Precision Medicine: What I Want

If I volunteer my data, I want the results back–fast. I want to short-circuit the lengthy dissemination of research results currently in place. I don’t just want my data to benefit future generations. I want it to benefit me, as soon as possible.

I want privacy. Explanations that data cannot truly be safeguarded are not good enough.

I want to be able to take action based on what I learn about my genome. I want protections beyond GINA, particularly for life insurance and disability insurance.

I want risk reducing surgeries to be covered by insurance companies in the event of a positive BRCA diagnosis. Right now, they aren’t required to cover it.

I want genetic testing on demand, with second opinions available, and covered by insurance.

I want medical literacy programs, so that patients can fully engage, have truly informed consent, and make good health decisions based on big data. I want doctors to be well educated about genetic issues.

I want far greater recognition of the ways that socioeconomic status effects access to data and healthcare. I want all people to benefit from volunteering data, regardless of socioeconomic status. I don’t want our data making corporations rich while average Americans can’t afford the innovations made from that data.

I want universal healthcare. Economic inequality is the number one public health issue facing Americans right now. There is a very real danger that the masses will volunteer their genomic data but not be able to afford the medical innovations that result from that data. We cannot allow precision medicine to become the healthcare of the rich.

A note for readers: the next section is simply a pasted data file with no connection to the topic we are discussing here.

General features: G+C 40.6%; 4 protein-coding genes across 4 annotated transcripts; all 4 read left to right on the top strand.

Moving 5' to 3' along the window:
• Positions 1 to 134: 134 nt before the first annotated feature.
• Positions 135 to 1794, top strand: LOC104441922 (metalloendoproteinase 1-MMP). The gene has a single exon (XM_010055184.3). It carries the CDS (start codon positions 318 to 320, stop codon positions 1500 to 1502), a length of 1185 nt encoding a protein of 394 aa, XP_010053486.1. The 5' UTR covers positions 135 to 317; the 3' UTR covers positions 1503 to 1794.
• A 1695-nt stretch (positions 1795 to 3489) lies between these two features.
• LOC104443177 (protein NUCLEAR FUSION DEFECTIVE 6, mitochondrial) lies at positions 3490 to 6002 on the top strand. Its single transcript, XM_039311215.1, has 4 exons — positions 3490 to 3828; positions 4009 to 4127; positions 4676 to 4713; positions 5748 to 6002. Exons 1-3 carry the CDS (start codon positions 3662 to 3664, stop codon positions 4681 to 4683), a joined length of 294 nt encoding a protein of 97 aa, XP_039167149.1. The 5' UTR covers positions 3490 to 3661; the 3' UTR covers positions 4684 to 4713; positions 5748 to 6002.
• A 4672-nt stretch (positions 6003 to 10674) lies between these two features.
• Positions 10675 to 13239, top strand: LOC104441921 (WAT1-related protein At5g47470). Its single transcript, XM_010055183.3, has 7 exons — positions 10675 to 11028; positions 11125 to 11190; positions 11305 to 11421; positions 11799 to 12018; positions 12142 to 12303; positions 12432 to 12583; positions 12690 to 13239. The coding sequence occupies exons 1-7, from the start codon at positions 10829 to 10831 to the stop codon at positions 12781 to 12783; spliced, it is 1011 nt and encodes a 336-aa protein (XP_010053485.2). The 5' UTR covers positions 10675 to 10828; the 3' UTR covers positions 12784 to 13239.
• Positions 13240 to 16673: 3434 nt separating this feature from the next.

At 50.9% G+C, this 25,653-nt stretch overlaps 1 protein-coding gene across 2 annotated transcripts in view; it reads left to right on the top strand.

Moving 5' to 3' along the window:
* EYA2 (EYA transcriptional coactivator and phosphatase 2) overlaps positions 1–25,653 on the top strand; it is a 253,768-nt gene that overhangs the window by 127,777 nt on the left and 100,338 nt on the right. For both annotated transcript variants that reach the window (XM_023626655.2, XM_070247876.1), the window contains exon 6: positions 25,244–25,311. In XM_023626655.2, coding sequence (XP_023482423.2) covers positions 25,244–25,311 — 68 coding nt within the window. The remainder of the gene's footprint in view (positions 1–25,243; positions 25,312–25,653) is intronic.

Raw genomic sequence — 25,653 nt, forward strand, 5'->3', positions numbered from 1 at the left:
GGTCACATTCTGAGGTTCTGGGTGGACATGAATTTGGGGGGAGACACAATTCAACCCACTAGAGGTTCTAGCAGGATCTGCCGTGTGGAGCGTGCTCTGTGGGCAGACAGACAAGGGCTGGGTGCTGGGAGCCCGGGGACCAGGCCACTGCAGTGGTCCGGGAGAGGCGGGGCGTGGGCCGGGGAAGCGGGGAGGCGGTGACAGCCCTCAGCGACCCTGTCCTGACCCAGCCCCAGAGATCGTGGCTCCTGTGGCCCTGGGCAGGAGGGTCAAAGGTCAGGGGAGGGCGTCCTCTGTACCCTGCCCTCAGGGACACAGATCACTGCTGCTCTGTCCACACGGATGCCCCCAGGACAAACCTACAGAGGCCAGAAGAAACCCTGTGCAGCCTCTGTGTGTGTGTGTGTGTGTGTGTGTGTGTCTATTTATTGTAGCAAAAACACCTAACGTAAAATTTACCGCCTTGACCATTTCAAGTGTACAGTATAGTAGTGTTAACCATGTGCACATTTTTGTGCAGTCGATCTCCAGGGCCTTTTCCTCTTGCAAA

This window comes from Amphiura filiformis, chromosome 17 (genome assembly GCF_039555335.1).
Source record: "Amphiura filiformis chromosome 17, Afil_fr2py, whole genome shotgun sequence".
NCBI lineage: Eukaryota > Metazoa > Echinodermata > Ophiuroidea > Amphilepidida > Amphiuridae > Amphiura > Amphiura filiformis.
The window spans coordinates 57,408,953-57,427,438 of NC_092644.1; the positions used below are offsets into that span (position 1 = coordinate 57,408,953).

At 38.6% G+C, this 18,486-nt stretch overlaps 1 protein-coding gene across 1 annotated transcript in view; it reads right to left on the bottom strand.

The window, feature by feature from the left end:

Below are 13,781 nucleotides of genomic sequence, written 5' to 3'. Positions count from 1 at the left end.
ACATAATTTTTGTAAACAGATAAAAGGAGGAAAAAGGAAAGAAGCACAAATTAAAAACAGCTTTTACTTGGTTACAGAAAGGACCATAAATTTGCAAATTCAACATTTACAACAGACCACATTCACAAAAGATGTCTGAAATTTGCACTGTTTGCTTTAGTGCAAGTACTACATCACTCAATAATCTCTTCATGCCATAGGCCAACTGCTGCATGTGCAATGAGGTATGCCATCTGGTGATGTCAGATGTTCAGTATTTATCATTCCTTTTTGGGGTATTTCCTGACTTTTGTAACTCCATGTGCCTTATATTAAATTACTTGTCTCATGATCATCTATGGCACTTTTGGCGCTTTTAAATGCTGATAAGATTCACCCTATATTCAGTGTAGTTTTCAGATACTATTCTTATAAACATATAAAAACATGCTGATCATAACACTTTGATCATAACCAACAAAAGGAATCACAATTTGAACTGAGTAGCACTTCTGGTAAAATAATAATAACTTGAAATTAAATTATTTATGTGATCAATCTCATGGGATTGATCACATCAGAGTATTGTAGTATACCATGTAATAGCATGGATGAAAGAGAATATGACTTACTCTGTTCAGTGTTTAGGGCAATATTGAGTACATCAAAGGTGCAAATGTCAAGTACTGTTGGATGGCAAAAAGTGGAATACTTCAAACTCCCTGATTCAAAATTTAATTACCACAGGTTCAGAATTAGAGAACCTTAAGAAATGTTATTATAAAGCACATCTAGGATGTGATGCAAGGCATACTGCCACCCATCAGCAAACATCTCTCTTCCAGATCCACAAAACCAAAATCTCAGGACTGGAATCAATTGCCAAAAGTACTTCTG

I want genomic data to be shared, not hoarded by corporations as Myriad Genetics has done in the past.

I want to look at the leadership of precision medicine and see more women, more ethnic minorities, more patient advocates. I want women and ethnic minorities to be well represented in the one million volunteer cohort.

I want clear, accessible pathways for patient involvement in shaping precision medicine. I want to be included. I don’t want to be an afterthought.¬†I want to help shape the future of American healthcare.

What do you want?

 

Precision medicine: genetic data doesn’t mean shit if you can’t afford to use it.

Image: US-POLITICS-HEALTH-OBAMA
Obama just unveiled an ambitious “precision medicine” plan and the White House is diving into precision medicine head first: epatients! genomics! big data! sexy sexy science! I guess it’s no surprise that Obama would want to jump on that bandwagon, but I’m skeptical as ever.

I’m not a fan of the idea that more technology and more bureaucracy is inherently better. BRCA+ women often get held up as examples of the benefits of personalized medicine. However, genetic knowledge doesn’t automatically give individuals the tools they need to manage their risk. In 2015, the best HBOC women can do to prevent cancer is choose among variations of the “slash/burn/poison” methods of yesteryear. While BRCA mutations have been fairly well studied for over twenty-five years, women’s options for preventing hereditary cancers have not improved much.